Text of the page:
Archive for Thursday, April 13, 1995


April 13, 1995


Most Native Americans don't see nature as disposable and only good for "harvesting" by humans, a KU and Haskell professor said Wednesday.

Destroying the Baker Wetlands is equal to killing someone's mother in the eyes of many local Native Americans, a Kansas University and Haskell Indian Nations University professor said Wednesday.

"These are areas of great spiritual significance," said Ray Pierotti, assistant professor of systematics and ecology and environmental studies at KU and adjunct professor of natural sciences at Haskell.

"I had a reporter from the (KU student newspaper) ask me, 'Why can't someone just build them another wetlands?'"

Pierotti's response: "It would be like somebody saying, 'I will destroy your mother but don't worry, I'll give you a new one that's just as good.'"

He made the comments to about 40 people during "Native Americans and Environmental Issues," a University Forum at Ecumenical Christian Ministries, 1204 Oread.

Native Americans, Pierotti explained, don't see animals and plants as things that can be "used as crops," as is viewed by many whites.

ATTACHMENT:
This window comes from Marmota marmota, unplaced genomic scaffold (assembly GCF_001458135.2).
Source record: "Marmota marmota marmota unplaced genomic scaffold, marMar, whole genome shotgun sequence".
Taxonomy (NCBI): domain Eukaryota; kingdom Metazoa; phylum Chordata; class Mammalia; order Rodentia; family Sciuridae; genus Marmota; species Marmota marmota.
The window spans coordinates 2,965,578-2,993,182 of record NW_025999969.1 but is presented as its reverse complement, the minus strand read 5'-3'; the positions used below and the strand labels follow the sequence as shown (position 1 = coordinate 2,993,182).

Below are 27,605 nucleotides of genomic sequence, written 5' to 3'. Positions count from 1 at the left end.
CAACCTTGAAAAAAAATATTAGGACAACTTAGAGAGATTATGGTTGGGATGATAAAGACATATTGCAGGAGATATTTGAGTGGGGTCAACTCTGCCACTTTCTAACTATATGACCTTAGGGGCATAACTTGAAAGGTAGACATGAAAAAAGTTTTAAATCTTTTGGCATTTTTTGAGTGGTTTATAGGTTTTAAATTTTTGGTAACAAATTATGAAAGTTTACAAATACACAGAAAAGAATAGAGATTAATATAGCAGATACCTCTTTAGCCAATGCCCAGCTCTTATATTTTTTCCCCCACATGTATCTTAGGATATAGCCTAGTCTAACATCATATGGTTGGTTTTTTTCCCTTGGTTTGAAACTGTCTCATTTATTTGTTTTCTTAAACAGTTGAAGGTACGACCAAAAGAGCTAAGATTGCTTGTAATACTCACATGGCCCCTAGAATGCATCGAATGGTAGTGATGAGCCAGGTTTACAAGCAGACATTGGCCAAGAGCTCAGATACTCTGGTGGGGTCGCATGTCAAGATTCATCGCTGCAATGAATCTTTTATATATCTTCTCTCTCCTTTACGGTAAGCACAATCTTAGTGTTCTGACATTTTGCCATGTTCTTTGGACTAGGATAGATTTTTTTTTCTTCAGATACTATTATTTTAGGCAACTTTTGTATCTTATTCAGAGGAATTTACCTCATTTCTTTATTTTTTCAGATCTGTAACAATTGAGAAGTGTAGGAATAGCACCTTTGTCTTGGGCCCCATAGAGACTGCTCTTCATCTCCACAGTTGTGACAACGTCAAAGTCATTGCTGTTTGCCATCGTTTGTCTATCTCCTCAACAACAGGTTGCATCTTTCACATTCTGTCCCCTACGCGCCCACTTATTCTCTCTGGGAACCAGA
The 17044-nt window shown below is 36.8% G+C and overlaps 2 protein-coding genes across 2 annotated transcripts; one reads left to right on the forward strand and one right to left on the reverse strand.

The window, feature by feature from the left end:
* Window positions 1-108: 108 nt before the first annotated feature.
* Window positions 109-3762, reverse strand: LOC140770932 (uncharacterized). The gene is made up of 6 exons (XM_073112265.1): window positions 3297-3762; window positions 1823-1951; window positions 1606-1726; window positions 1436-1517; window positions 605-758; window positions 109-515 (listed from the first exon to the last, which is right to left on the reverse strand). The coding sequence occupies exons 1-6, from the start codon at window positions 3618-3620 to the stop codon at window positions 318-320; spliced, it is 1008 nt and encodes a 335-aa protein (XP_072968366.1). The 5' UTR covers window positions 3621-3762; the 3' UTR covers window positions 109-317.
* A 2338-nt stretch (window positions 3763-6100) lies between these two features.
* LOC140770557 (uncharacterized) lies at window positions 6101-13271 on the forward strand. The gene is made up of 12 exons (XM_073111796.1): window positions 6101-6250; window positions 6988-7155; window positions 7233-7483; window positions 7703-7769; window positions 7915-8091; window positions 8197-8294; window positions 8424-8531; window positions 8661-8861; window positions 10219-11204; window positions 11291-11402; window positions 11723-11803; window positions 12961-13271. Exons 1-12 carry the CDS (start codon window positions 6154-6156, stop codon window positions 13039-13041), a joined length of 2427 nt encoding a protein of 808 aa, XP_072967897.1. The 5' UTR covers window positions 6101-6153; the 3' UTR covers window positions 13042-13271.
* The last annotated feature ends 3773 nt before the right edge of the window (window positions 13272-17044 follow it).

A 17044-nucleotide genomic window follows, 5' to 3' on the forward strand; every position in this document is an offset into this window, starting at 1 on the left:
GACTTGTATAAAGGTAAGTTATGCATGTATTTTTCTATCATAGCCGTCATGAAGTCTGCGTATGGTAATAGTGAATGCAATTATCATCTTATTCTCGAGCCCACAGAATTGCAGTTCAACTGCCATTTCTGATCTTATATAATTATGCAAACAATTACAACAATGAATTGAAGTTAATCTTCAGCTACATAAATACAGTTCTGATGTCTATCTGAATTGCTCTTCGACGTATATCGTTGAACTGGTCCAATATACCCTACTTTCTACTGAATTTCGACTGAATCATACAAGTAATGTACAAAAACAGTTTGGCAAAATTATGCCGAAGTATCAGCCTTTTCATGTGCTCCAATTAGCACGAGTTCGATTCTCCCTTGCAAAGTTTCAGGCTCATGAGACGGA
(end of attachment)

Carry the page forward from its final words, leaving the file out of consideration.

"That's not to say that (Native Americans) are anti-hunting or even anti-exploitation," he said. "What it does mean is that if you do take a life you recognize that you are taking a life that has meaning on its own terms ... that the lives of other organisms should not be taken frivolously."

Pierotti said a "clash of cultures" stemming from different points of view about nature and the world has been ongoing since Europeans landed in the New World.

Many whites, he said, base their culture and values on ancient written documents, while many Native American cultures base their views on an oral history.

Also, he said Native Americans see themselves as a part of nature, not as "stewards" or conquerors of it.

This difference can be seen in art, particularly in depictions of wolves, he said. Many Native Americans paint wolves as passive creatures with families, while the animal has been depicted as being evil by Europeans.

"There has never been an account of a healthy wolf attacking a person in North America," he said.

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